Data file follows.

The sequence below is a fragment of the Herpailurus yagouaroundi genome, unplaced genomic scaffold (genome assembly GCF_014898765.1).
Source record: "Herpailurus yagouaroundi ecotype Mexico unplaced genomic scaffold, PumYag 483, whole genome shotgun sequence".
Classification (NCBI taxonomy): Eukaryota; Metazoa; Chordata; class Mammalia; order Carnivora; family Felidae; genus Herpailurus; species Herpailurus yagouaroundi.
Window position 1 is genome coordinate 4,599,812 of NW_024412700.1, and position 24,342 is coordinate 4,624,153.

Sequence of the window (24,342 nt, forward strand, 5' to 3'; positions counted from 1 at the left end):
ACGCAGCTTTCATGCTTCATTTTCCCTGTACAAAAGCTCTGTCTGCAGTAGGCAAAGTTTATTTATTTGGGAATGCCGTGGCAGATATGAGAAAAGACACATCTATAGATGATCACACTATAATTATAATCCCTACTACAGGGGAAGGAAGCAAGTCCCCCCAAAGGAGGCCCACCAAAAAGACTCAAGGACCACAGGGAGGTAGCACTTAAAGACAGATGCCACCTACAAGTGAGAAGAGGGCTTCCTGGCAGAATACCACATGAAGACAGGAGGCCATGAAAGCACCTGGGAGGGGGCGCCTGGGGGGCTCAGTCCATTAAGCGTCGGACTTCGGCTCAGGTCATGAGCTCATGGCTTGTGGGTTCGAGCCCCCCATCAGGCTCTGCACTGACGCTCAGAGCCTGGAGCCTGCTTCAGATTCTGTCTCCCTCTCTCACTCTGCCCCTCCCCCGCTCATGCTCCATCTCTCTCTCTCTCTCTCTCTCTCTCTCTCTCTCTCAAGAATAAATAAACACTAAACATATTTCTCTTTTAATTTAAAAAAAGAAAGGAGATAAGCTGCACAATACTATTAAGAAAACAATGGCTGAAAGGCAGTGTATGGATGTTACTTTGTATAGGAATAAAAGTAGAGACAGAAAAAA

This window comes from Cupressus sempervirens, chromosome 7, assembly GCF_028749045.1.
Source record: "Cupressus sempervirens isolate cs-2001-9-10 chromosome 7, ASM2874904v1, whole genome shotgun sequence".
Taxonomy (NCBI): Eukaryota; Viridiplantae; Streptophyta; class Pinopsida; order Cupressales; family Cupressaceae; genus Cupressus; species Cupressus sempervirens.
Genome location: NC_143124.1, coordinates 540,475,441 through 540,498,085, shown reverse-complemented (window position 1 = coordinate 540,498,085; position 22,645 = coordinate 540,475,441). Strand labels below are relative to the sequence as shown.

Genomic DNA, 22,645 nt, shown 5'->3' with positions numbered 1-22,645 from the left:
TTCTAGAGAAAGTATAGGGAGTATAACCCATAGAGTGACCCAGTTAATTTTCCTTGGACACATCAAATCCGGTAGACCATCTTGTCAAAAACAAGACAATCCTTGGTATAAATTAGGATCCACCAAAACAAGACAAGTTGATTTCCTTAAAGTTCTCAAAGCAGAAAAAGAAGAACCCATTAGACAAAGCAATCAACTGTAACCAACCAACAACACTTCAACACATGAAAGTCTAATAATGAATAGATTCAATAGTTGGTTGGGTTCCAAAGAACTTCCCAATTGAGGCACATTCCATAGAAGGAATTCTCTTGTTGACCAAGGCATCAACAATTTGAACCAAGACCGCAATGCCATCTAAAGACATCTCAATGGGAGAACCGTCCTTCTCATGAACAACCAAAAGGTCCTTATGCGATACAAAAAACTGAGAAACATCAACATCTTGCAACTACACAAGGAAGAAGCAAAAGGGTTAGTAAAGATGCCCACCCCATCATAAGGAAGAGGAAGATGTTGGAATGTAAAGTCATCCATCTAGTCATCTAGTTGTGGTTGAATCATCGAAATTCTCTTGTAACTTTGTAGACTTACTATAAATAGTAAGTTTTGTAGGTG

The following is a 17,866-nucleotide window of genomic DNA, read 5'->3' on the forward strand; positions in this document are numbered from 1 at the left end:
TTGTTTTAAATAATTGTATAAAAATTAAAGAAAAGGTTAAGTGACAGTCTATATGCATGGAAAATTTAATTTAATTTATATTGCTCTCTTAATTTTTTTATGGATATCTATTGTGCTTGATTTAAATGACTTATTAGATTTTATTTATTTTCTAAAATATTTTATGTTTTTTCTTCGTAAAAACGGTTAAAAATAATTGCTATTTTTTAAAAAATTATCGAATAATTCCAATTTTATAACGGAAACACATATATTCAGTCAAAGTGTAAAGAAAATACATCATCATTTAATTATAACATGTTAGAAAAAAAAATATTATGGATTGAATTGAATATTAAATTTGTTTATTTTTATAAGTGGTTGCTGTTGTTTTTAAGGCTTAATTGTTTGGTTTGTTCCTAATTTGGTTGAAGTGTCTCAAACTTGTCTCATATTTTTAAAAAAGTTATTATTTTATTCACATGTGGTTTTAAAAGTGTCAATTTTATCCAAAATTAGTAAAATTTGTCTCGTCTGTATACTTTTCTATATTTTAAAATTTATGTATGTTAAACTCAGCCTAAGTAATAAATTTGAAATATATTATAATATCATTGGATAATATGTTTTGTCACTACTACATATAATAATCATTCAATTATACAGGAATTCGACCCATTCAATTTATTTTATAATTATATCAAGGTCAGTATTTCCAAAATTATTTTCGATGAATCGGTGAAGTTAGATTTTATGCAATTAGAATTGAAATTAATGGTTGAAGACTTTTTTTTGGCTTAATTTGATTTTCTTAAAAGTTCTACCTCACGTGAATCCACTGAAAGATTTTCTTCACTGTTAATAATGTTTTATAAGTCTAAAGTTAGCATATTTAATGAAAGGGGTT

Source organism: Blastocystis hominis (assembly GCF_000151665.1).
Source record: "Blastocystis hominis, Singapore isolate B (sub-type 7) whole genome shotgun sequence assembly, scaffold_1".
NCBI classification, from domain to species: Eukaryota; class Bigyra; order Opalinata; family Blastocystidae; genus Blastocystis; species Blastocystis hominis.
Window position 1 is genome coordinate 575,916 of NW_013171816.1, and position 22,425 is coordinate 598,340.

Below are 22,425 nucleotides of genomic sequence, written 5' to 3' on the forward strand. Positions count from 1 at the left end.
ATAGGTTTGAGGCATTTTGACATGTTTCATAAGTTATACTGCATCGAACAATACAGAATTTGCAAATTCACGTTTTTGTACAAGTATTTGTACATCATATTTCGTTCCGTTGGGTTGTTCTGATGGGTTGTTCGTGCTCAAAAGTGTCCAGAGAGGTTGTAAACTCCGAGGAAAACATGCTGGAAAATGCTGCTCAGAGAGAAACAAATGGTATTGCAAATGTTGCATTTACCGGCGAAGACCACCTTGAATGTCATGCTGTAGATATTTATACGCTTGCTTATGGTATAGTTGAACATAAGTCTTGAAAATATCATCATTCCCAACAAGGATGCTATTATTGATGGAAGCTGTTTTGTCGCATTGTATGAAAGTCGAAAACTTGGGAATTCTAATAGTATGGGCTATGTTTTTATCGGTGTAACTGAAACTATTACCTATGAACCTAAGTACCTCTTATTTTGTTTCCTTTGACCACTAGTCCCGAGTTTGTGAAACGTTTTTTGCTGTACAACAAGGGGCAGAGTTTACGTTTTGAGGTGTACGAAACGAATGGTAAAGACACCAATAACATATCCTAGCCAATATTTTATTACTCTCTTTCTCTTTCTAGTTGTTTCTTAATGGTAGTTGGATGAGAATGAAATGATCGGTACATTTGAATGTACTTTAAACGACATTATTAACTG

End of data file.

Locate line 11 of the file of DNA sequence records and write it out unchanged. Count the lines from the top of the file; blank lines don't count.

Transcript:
Genomic DNA, 22,645 nt, shown 5'->3' with positions numbered 1-22,645 from the left: